As I shared in my post a couple of weeks ago, when our blood sugar drops, we’re driven by our bodies towards high fat, high sugar, and high salt foods. Did you skip lunch and now you find yourself in the fast food restaurant on the way home from work? It’s because of a biological drive – not a lack of willpower. Don’t try to work against Mother Nature; you won’t succeed. Instead, eat when you’re just starting to get hungry. For most people this is approximately every 4 hours. Now this doesn’t mean all-day grazing. Plan and eat a healthy afternoon snack to prevent the lure of the vending machine.
Step #2: Pack Healthy Choices
To expand on Step #1, eat a healthy afternoon snack when you’re just starting to get hungry. This means that you need to pack a healthy snack ahead of time. I pack something daily. And, I keep some healthy options on hand. That way on days that either I forgot to pack a snack (hey, no-one’s perfect) or days when I’m not in the mood for what I packed, I have a back-up healthy snack at the office. These can also be kept in the car for all you road-warriors. I was married to one for years so I know you too!
Some healthy snack ideas include:
- Nuts and seeds (as long as your workplace isn’t nut-free).
- Dried fruit.
- Fresh fruit. Apples keep well.
- Energy bars. Look for ones with recognizable food ingredients.
- Whole grain flatbread, such as Ryvita.
- Unsweetened fruit purees. Applesauce and other fruit mixtures come in sealed plastic cups. I also know many adults who use the squeezie packs of organic baby fruit & veggie purees (you can even find ones with awesome whole grains like quinoa).
- Individual tetra packs of milk or plant-based milk alternatives.
Step #3: Fill Your Water Bottle
Often it’s thirst, not hunger, that sends us into the coffee shop or to the vending machine. Even if you only buy a water (and not a drink containing sugar, artificial sweeteners, or caffeine), just going to the vending machine/coffee shop means that you’ll be facing tempting treats. Instead, fill a reusable water bottle before you head out the door. Voila – temptation avoided!
What do you do to prevent cravings on the commute home? I'd love for you to share your tips in the comments section below!
** I’m proud to be a registered dietitian. March is #NutritionMonth – when dietitians across North America share our love of healthy eating! This article is inspired by the Dietitians of Canada's Nutrition Month Campaign Materials. Find more information about Nutrition Month at www.nutritionmonth2015.ca. **
I'm a true kid of the 1980's Canadian suburbs. Growing up, we went to McDonalds a couple of times a year. One of those times each year, guarenteed, was in March. Why? If you grew up similar to me, you already know the answer...Shamrock Shakes. I totally LOVED those green, mint milkshakes that McDonalds only had on the menu around St. Patrick's Day.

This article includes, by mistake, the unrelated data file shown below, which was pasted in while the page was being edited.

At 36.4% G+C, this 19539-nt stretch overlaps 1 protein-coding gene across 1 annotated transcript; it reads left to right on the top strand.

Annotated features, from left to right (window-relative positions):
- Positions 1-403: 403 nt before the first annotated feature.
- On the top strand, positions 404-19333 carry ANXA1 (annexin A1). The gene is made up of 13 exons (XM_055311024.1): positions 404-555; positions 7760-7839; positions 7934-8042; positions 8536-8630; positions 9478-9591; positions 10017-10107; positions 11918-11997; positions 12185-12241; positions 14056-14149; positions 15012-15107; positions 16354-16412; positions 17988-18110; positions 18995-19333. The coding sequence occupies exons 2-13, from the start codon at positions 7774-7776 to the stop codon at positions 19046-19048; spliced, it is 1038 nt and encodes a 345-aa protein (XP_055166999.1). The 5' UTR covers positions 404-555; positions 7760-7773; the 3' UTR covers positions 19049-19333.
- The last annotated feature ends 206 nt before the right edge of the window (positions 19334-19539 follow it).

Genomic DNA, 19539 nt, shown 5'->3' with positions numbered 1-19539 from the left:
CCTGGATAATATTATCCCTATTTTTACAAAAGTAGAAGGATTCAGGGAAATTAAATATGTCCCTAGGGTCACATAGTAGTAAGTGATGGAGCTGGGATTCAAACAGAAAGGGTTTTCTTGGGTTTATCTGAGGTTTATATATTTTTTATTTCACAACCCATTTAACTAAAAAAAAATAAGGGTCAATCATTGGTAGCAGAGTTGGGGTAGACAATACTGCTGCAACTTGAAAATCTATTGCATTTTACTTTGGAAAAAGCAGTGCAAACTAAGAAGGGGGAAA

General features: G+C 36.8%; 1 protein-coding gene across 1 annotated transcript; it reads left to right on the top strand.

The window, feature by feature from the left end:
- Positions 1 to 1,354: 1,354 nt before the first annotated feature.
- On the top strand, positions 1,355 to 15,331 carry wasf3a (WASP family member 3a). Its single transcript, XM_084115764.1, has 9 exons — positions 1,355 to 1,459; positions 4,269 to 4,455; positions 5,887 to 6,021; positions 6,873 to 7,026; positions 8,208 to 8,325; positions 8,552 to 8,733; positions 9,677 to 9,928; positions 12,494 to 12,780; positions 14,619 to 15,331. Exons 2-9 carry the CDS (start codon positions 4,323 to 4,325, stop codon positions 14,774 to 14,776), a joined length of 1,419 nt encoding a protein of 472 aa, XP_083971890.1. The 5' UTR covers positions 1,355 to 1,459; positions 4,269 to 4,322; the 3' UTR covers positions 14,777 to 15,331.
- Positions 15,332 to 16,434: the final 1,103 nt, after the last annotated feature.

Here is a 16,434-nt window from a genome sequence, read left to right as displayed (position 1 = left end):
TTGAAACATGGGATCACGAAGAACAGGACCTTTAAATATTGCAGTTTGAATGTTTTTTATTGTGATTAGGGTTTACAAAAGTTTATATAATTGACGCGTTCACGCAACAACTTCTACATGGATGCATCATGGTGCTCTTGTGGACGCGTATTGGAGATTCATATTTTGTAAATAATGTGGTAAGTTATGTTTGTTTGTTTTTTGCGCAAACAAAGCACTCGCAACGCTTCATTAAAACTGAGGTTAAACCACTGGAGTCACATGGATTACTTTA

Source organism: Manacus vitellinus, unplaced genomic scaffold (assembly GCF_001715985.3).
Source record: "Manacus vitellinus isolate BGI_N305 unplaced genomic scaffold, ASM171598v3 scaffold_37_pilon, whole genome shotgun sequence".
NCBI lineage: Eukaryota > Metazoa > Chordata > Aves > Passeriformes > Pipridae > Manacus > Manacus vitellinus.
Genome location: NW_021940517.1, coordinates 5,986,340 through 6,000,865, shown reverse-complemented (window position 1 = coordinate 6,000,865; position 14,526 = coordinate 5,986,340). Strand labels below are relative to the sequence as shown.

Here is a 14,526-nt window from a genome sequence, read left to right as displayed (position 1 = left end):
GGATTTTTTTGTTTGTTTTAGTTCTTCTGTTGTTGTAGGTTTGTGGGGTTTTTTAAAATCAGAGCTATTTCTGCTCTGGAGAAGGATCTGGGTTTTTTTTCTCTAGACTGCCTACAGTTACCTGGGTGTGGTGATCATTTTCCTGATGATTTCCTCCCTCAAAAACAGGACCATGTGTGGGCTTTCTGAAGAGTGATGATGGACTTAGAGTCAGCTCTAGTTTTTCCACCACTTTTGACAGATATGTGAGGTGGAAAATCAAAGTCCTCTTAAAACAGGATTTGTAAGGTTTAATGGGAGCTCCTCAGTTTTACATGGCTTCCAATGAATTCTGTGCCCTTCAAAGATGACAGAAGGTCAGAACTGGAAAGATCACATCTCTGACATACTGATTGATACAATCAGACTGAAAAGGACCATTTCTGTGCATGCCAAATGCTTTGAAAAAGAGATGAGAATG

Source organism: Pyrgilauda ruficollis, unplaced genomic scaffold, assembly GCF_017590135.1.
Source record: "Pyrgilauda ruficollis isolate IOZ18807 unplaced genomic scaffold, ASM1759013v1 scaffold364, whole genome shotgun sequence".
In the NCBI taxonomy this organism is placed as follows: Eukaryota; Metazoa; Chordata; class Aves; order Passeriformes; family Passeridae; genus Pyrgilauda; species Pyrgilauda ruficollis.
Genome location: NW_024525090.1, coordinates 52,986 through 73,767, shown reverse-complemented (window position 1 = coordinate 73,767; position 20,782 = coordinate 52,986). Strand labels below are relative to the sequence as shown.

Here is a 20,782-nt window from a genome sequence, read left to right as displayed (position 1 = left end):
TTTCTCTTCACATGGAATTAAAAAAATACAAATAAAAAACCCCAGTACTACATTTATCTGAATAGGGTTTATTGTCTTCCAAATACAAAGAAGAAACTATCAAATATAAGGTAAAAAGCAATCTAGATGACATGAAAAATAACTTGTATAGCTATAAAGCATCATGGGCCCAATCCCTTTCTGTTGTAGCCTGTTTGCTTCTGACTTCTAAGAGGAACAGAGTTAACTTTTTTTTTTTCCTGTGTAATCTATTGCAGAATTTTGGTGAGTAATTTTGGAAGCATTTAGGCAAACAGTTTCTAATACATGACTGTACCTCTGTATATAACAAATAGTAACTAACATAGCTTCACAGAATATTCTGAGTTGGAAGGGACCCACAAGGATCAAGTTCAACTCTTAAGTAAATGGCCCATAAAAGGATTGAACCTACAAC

To be honest, I had totally forgotten about those shakes. Those childhood days are long gone. But last Spring, while on a surf trip in California, I had a smoothie that brought it all back. It was pistachio and mint, and it was DELICIOUS! Ever since then I can't get mint or pistachios off my mind. So, of cource I had to create recipes for a healthy, minty green smoothie in time for St. Patrick's Day.
I didn't remember exactly what was in that smoothie in California. So I bought all sorts of green ingredients. And, I created a second green smoothie. Why not?!
The directions are easy. Simply combine all ingredients in a blender and blend until smooth. Adjust the amounts to suite your tastebuds. Too thick? Add more liquids. Too thin? Add more solids.
The two recipes are:
Green Smoothie Pistachio-Mint
- 1 tablespoon flax seeds
- 3 tablespoons pistachios
- 3/4 cup milk (or plant-based alternative)
- 1/3 cup plain yogurt
- 1 cup (packed) baby spinach
- 3 chopped dates
- 2 tablespoons (packed) fresh mint
- 1 teaspoon honey
Green Smoothie Avocado-Pistachio-Kale
- 1 tablespoon flax seeds
- 1/4 ripe avocado
- 1/2 banana
- 2 large kale leaves, centre ribs removed
- 3 tablespoons pistachios
- 1 cup milk (or plant-based alternative)
I received a request to address cravings. Now the community member didn’t specify what she was craving. But I’m assuming that it was high fat, sugar, salt foods. Because it’s highly unlikely that her craving for kale concerned her enough to reach out :) The scientific literature doesn’t have a very thorough understanding of cravings – why we get them or what they mean. So, I’m going to share with you 4 ways to stop cravings: two ways to stop cravings from the literature and two ways that I’ve discovered in my life.
4 Ways to Stop Cravings: Sleep Deprived
This is a surprising cause of cravings. But there is evidence that the more sleep deprived we are, the more we seek out high fat, sugar, and salt foods. So if you want to get rid of cravings, create a plan to get more sleep. What can you take off your “to-do” list? Turn off that screen and hit the hay.